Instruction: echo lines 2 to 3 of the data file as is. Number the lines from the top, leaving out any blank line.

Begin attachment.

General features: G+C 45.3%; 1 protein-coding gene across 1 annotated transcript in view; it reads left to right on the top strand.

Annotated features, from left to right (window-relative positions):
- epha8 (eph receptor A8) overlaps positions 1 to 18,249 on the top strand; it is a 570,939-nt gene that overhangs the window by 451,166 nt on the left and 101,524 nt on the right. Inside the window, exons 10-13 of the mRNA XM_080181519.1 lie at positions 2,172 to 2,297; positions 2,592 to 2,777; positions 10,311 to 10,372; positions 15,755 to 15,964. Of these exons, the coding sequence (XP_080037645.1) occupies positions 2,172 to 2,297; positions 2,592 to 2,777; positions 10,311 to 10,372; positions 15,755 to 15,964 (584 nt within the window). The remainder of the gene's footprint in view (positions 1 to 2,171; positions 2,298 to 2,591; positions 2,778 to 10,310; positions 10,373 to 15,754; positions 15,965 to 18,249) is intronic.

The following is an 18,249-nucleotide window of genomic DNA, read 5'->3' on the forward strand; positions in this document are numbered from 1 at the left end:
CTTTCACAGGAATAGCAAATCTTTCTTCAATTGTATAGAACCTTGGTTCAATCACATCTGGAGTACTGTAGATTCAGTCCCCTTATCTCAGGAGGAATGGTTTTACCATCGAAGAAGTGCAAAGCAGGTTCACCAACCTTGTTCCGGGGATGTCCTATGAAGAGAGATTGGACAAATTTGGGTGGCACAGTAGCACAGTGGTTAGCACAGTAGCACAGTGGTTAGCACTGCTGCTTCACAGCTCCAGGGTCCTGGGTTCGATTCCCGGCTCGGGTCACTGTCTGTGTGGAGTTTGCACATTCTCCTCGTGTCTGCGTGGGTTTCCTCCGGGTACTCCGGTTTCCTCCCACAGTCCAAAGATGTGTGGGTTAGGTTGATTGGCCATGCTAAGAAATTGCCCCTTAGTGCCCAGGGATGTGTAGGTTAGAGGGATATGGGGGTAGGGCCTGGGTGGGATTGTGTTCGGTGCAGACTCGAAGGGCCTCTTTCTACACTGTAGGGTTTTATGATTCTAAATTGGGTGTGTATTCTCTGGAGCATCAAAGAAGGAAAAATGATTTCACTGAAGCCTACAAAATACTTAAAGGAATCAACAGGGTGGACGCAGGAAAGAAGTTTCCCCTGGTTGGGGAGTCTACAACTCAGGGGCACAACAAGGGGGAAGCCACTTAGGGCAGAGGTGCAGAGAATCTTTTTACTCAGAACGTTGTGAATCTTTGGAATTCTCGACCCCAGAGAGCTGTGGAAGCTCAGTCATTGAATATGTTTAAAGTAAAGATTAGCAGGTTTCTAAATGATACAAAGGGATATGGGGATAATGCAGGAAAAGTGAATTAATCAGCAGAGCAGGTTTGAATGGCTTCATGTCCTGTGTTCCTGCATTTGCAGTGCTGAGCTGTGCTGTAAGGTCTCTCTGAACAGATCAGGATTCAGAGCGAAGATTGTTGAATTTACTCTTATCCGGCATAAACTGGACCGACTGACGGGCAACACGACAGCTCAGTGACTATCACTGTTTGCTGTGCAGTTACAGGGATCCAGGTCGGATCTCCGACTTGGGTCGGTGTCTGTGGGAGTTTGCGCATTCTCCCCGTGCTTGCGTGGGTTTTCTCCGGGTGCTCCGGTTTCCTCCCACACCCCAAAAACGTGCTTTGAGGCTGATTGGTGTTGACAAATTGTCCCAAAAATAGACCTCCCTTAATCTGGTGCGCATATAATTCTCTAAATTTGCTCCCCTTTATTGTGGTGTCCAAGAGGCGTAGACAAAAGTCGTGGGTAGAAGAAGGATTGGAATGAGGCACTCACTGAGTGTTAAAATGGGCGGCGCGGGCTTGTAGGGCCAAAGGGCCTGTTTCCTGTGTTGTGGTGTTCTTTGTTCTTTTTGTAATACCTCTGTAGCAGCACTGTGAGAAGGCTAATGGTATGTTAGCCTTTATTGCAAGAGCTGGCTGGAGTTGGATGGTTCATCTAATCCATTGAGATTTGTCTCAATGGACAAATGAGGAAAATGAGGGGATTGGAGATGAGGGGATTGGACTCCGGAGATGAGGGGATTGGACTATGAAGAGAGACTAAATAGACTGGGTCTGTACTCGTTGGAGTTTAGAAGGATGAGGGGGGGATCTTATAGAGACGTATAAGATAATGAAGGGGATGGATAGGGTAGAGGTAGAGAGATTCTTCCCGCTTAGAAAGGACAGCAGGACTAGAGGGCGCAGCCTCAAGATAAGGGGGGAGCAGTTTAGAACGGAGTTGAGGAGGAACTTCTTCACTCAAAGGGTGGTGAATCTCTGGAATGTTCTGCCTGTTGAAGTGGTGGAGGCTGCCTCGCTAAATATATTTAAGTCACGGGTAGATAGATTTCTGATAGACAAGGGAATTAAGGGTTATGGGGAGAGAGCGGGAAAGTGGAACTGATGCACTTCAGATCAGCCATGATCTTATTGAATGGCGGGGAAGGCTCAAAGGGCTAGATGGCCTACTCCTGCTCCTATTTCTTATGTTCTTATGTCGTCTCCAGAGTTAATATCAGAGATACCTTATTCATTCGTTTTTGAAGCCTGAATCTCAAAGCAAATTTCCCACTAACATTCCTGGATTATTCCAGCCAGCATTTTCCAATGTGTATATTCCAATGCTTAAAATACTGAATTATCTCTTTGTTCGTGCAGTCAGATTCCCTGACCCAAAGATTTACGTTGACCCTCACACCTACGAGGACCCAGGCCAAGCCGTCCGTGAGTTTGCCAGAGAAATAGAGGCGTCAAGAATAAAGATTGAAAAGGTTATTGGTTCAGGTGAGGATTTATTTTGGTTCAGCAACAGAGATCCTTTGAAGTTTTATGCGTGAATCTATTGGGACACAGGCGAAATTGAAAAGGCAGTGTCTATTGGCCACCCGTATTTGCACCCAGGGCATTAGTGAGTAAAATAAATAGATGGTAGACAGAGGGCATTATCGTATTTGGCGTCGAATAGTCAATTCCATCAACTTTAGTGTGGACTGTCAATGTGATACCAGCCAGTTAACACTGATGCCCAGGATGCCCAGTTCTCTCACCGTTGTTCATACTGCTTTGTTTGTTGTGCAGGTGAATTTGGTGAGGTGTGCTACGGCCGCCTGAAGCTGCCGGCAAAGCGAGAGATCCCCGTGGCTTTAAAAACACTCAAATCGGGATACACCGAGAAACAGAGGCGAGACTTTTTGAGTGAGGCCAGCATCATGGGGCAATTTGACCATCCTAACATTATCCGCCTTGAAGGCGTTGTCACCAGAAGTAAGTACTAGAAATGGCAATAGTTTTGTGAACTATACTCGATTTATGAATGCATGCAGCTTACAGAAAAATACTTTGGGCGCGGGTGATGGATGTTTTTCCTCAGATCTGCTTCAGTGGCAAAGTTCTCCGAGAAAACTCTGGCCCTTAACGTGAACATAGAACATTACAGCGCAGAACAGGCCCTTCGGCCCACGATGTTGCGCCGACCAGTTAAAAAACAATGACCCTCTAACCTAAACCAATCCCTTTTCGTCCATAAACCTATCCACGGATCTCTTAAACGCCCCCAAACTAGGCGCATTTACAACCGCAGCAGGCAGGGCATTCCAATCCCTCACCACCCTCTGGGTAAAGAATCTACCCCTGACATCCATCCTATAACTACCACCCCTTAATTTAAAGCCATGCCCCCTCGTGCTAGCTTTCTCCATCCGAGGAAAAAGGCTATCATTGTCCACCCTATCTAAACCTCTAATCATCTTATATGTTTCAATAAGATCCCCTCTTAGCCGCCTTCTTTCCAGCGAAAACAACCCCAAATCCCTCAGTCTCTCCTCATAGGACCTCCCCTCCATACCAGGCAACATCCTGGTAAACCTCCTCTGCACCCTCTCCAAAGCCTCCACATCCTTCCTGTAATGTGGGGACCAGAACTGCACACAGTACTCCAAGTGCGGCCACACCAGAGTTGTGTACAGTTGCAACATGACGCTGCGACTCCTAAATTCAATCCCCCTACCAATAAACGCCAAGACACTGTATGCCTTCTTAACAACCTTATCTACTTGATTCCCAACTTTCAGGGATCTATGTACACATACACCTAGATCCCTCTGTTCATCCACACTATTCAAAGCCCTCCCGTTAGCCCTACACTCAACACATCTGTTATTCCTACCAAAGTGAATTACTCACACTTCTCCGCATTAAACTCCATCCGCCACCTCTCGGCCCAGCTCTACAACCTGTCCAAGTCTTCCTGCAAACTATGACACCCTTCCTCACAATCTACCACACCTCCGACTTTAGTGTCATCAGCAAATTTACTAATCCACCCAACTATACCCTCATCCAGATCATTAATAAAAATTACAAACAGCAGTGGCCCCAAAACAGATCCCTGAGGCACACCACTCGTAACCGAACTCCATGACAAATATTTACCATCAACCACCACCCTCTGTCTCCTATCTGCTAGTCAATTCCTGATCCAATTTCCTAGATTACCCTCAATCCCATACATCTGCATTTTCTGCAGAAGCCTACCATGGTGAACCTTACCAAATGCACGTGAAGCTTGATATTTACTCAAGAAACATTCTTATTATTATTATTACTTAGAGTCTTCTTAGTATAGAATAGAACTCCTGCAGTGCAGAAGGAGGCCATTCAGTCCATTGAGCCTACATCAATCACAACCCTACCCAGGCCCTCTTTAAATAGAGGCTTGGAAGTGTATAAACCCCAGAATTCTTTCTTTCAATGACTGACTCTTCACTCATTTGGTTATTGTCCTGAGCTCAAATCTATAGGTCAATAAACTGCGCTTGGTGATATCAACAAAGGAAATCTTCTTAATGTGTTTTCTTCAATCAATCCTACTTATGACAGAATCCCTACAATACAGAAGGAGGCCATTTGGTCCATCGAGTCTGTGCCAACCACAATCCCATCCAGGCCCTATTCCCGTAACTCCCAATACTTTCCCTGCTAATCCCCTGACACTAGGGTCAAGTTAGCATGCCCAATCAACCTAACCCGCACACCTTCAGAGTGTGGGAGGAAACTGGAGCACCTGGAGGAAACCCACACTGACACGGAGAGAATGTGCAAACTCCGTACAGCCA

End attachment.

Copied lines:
Annotated features, from left to right (window-relative positions):
- epha8 (eph receptor A8) overlaps positions 1 to 18,249 on the top strand; it is a 570,939-nt gene that overhangs the window by 451,166 nt on the left and 101,524 nt on the right. Inside the window, exons 10-13 of the mRNA XM_080181519.1 lie at positions 2,172 to 2,297; positions 2,592 to 2,777; positions 10,311 to 10,372; positions 15,755 to 15,964. Of these exons, the coding sequence (XP_080037645.1) occupies positions 2,172 to 2,297; positions 2,592 to 2,777; positions 10,311 to 10,372; positions 15,755 to 15,964 (584 nt within the window). The remainder of the gene's footprint in view (positions 1 to 2,171; positions 2,298 to 2,591; positions 2,778 to 10,310; positions 10,373 to 15,754; positions 15,965 to 18,249) is intronic.